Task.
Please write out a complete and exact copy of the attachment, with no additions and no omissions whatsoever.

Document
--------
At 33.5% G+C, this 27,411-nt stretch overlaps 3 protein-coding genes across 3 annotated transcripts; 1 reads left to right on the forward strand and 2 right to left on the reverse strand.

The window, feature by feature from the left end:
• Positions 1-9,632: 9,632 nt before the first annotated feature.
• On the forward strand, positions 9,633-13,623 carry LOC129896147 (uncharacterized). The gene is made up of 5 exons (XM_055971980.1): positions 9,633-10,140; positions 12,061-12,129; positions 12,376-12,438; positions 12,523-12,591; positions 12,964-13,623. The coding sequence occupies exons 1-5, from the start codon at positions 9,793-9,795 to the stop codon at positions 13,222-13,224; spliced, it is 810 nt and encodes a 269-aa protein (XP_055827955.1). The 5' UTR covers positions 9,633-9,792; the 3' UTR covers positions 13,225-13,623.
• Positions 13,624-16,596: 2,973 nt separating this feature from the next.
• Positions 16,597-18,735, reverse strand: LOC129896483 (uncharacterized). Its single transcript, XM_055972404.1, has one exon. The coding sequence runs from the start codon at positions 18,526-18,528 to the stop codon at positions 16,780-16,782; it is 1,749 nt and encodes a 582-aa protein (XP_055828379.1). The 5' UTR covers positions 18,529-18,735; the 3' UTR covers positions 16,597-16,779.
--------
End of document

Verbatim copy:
At 33.5% G+C, this 27,411-nt stretch overlaps 3 protein-coding genes across 3 annotated transcripts; 1 reads left to right on the forward strand and 2 right to left on the reverse strand.

The window, feature by feature from the left end:
• Positions 1-9,632: 9,632 nt before the first annotated feature.
• On the forward strand, positions 9,633-13,623 carry LOC129896147 (uncharacterized). The gene is made up of 5 exons (XM_055971980.1): positions 9,633-10,140; positions 12,061-12,129; positions 12,376-12,438; positions 12,523-12,591; positions 12,964-13,623. The coding sequence occupies exons 1-5, from the start codon at positions 9,793-9,795 to the stop codon at positions 13,222-13,224; spliced, it is 810 nt and encodes a 269-aa protein (XP_055827955.1). The 5' UTR covers positions 9,633-9,792; the 3' UTR covers positions 13,225-13,623.
• Positions 13,624-16,596: 2,973 nt separating this feature from the next.
• Positions 16,597-18,735, reverse strand: LOC129896483 (uncharacterized). Its single transcript, XM_055972404.1, has one exon. The coding sequence runs from the start codon at positions 18,526-18,528 to the stop codon at positions 16,780-16,782; it is 1,749 nt and encodes a 582-aa protein (XP_055828379.1). The 5' UTR covers positions 18,529-18,735; the 3' UTR covers positions 16,597-16,779.